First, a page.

MYRTLE BEACH, SC (WMBF) - The South Carolina Tobacco-Free Collaborative (SCTFC) is announcing the release of Ending the Epidemic: Plan for a Tobacco-Free South Carolina, 2015-2020. This plan, developed by the SCTFC in collaboration with state partners and community coalitions, outlines strategies and recommendations to help reduce tobacco's toll on the Palmetto State.
Despite some recent progress, tobacco use remains the most preventable cause of disease, disability, and death in South Carolina. Each year in SC, an estimated 7,200 people die prematurely from smoking, accounting for about one in every five deaths. And according the Campaign for Tobacco-Free Kids, between 2012 and 2015 more than 100,000 children under the age of 18 died from smoke-related illnesses.
South Carolina has made notable strides in the fight against tobacco, including a 50 cent increase in the cigarette excise tax, a reduction in youth cigarette smoking rates, and an increase in the number of smoke-free and tobacco-free environments. Work remains, however. South Carolina's cigarette excise tax is the 44th lowest in the nation and the tax on other tobacco products such as cigars and smokeless tobacco is lowest among all states that use the same method of taxation. Additionally, while youth cigarette smoking rates have declined in South Carolina, the use of other tobacco products, such as little cigars and e-cigarettes, has increased, and many of the state's workers remain unprotected from second-hand smoke exposure in the workplace.
"The CDC recommends that the state of South Carolina spend $51 million to give people the resources to be able to quit smoking, said Tracy Gooley with SCTFC. "So, they recommend $51 million, the state spends $5 million. That's not going to work."
Gooley works with a local non-profit health organization; she said everyone needs a different type of incentive to quit smoking. So, the state needs to give smokers as many different options as it can.
The tobacco industry spends $194 million yearly to promote and market their products, but SC only spends $5 million on tobacco prevention & control programs.
The Plan for a Tobacco-Free South Carolina was developed by health advocates from across the Palmetto State to address four goals:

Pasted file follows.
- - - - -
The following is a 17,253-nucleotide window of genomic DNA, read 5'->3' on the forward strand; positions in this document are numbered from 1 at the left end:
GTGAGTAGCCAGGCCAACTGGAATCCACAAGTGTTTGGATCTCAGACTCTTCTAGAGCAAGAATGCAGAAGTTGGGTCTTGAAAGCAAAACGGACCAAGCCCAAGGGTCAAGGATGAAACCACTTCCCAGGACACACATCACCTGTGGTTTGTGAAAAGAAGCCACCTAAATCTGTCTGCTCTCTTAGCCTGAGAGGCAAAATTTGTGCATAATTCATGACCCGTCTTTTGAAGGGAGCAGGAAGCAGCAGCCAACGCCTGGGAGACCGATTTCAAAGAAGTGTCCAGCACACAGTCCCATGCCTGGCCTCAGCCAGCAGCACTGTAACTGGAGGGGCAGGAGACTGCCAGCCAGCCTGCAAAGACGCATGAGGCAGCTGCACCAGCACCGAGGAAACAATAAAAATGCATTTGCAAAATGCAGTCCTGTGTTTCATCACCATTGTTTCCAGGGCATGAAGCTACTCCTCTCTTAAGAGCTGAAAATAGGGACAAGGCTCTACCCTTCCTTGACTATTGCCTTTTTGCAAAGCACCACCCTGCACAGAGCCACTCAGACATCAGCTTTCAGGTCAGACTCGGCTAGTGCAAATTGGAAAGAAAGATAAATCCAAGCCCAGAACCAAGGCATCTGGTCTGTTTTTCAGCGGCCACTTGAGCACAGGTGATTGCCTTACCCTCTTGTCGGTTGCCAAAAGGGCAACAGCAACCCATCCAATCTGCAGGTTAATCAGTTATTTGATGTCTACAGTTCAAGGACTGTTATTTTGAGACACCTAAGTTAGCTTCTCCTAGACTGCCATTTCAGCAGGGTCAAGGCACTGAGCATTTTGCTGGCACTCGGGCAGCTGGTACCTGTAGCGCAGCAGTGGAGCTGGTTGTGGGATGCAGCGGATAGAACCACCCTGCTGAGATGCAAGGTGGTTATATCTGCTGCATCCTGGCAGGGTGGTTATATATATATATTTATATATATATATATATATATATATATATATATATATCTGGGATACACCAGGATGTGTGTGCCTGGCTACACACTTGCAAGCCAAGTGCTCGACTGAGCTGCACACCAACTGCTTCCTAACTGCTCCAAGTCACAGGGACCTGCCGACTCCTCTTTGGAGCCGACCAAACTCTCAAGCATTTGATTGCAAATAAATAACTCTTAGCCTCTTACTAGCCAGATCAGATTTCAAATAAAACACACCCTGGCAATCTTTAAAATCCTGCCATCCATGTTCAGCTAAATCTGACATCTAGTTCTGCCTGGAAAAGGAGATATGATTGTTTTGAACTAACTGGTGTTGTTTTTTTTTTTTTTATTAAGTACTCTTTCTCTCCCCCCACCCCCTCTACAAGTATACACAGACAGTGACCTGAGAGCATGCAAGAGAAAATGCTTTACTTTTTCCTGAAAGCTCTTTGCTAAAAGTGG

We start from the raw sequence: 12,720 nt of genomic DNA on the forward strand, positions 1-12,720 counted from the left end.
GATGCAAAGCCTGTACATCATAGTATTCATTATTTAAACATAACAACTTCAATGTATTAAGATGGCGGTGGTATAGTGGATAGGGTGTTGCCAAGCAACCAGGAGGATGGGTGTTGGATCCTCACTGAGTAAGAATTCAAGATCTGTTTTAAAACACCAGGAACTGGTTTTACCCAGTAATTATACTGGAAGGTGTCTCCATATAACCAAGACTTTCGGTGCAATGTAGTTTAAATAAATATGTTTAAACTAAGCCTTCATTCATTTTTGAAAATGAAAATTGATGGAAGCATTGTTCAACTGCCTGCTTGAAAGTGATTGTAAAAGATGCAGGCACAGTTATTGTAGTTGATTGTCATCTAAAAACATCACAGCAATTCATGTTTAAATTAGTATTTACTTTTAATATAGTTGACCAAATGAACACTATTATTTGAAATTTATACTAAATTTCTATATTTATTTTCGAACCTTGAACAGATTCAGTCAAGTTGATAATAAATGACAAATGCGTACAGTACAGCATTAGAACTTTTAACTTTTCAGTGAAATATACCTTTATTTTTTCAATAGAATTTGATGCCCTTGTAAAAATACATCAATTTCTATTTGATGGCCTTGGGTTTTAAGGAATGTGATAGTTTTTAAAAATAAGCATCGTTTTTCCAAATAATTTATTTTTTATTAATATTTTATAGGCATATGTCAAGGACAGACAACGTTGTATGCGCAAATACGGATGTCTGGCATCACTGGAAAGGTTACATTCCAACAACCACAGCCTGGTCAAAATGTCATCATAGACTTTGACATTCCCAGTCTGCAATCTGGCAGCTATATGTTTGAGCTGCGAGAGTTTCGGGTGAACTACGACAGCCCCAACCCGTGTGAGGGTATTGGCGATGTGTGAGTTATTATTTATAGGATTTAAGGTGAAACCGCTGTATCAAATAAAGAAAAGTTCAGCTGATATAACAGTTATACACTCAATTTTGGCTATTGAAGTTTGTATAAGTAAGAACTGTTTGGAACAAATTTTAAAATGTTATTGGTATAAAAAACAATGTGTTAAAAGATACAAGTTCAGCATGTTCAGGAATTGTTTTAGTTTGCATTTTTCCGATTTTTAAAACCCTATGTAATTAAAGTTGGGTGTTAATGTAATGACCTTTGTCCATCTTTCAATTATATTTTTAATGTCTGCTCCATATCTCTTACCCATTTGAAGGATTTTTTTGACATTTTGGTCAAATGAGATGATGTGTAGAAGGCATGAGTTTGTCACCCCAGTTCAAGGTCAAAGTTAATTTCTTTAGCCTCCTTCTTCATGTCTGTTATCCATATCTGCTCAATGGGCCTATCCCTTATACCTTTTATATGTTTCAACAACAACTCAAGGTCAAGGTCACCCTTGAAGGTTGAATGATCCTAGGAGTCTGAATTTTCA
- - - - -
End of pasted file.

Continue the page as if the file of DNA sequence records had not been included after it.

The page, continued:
1. Prevent children and youth from starting to use tobacco
2. Eliminate exposure to secondhand smoke
3. Promote quitting among all tobacco users
4. Strengthen statewide infrastructure and sustainability
The US Surgeon General has recommended three strategies to accomplish these goals:
1. Increase tobacco taxes: Increasing tobacco taxes will lead to lower use, especially among youth. In SC, tobacco taxes are too low to effectively discourage tobacco use by youth and continued tobacco use by adults. At $0.57 per pack, the SC cigarette tax ranks as the 44th lowest in the US. Other tobacco products (OTP), such as cigars, hookah, smokeless, and roll-your-own tobacco, are taxed at only 5 percent of the manufacturer's price, which is lowest among the states that use the same method of taxation. From FY07 to FY14, cigarette sales decreased 29 percent while tax revenue from OTP sales increased 43 percent.
2. Protect citizens from secondhand smoke: Tobacco-free and smoke-free environments protect citizens from secondhand smoke at work, school, and in public places. Only 4 in 10 SC citizens are protected with smoke-free workplaces, only 5 in 10 college students are protected on tobacco-free/smoke-free campuses, and only 8 in 10 school aged children are protected in tobacco-free school districts. (Tobacco-Free Community Snapshot)
3. Fully fund comprehensive tobacco control programs: The Centers for Disease Control and Prevention (CDC) recommends that SC spend $51 million per year on tobacco prevention and control. SC currently allocates only $5 million.
South Carolina can save lives and significantly reduce costs if the state adopts the recommendations of America's doctor. The Plan for a Tobacco-Free South Carolina outlines objectives, strategies, and actions to work toward ending the epidemic of tobacco use in the Palmetto State.
There are still some bars and restaurants that allow smoking. James Magoo, owner of Magoo's Sports & Spirits say when the law comes he knows he's goings to have to make accommodations.
"They appreciate the right they have right now to be allowed to smoke inside," said Magoo. "We have a significant number of customers who do smoke inside. We have very good ventilation and very good air filters systems, so it's minimal impact on those who don't smoke inside."
But Magoo said his business is successful because he allows smoking.
"I have been working on contingency plans for when this does come, and it obviously will come at some point. And I rather it come from the state across the board for everybody, than it be city by city or county by county because it ends up being unfair if you're on the county line or city line."